Arrested While Enlisted: How it Differs From Being Arrested as a Civilian
As a member of the armed forces, you are subject to higher expectations in both your professional and personal conduct. If you are arrested while you are enlisted, what happens to you can be different from what happens to a civilian in several ways. While there are some minor advantages, there are also serious negatives.
You May Be Eligible for Legal Advice
As a member of the military, you have access to the legal assistance office. If normal civilian legal fees would be a significant hardship for you, you could qualify for help. Married soldiers who are in the E-4 grade or below and single soldiers in E-3 or below generally meet the requirements. Legal assistance is able to provide preliminary legal advice in criminal matters to keep you informed of your best options.
Postponing Court Appearances
Military commitments, especially during wartime, can make it difficult to attend court dates. While a judge won't grant you a delay for matters of convenience, you can get delays if your military service means you are unable to appear in court. To qualify for a delay, you must apply for the shortest delay possible and have tried your best to appear in court on the original schedule.
Reductions in Rank
If you are sentenced to a year or more in prison, your rank will be knocked down to private. Someone who is sentenced to 30 days or more in jail but less than a year can be reduced one or more pay grades. You can also be denied promotions because of criminal matters outside of the armed forces.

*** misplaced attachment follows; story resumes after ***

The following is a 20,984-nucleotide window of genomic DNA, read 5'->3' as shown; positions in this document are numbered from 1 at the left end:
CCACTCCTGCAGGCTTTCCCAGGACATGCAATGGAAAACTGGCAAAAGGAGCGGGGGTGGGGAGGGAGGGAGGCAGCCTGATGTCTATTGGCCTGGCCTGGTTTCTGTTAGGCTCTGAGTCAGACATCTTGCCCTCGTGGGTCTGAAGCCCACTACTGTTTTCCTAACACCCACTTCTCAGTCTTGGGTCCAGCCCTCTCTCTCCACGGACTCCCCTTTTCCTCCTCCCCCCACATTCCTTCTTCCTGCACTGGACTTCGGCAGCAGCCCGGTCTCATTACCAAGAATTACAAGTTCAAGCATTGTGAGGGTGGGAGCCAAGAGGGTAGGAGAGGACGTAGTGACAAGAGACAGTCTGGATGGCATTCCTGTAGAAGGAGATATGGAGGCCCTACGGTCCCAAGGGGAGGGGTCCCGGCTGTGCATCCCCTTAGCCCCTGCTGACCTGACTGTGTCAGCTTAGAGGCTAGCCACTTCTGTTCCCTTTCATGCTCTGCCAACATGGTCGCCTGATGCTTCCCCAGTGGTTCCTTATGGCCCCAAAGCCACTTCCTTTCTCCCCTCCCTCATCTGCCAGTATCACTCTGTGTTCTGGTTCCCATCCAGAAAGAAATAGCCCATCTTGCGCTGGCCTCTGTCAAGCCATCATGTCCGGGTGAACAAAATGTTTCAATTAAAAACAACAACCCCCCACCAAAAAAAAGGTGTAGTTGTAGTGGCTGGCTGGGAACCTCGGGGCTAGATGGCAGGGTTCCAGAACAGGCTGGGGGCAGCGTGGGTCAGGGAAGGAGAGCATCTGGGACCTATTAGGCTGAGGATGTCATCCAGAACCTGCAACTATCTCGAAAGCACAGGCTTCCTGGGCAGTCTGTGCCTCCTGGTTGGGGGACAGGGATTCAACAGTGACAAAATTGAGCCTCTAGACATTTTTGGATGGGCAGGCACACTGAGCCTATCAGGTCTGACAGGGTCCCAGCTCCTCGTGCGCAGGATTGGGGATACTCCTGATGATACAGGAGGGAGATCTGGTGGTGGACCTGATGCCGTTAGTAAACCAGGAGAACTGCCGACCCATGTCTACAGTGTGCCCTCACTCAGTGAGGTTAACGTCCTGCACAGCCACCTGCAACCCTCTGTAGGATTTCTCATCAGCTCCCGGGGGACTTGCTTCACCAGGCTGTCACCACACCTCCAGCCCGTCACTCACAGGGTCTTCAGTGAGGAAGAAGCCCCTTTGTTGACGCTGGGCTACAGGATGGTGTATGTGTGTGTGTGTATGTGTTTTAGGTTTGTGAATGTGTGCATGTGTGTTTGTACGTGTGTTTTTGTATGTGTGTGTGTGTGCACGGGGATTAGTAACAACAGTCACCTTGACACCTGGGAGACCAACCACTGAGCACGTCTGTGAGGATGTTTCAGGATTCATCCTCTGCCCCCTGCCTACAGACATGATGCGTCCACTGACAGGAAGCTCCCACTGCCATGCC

Losing Your Security Clearance
The military takes security seriously, and they will pull the clearance of someone who they consider an undue risk. Criminal activities are one of reasons for losing clearance. Drug or alcohol abuse is also considered grounds for suspension or revocation of your clearance.
Separation for Misconduct
You could also find that arrests for serious charges can lead to the end of your relationship with the armed forces.
If your arrest is part of a pattern of behavior that is considered troublesome, you could receive a general discharge. While you are still eligible for some military benefits, you lose access to education assistance under the Montgomery and Post-9/11 GI Bills. And, if your separation is ruled "Discharge Under Other Than Honorable Conditions," the consequences could follow you for the rest of your life. You can lose veterans' benefits that include pension, health care and other concerns and will not receive a discharge certificate.
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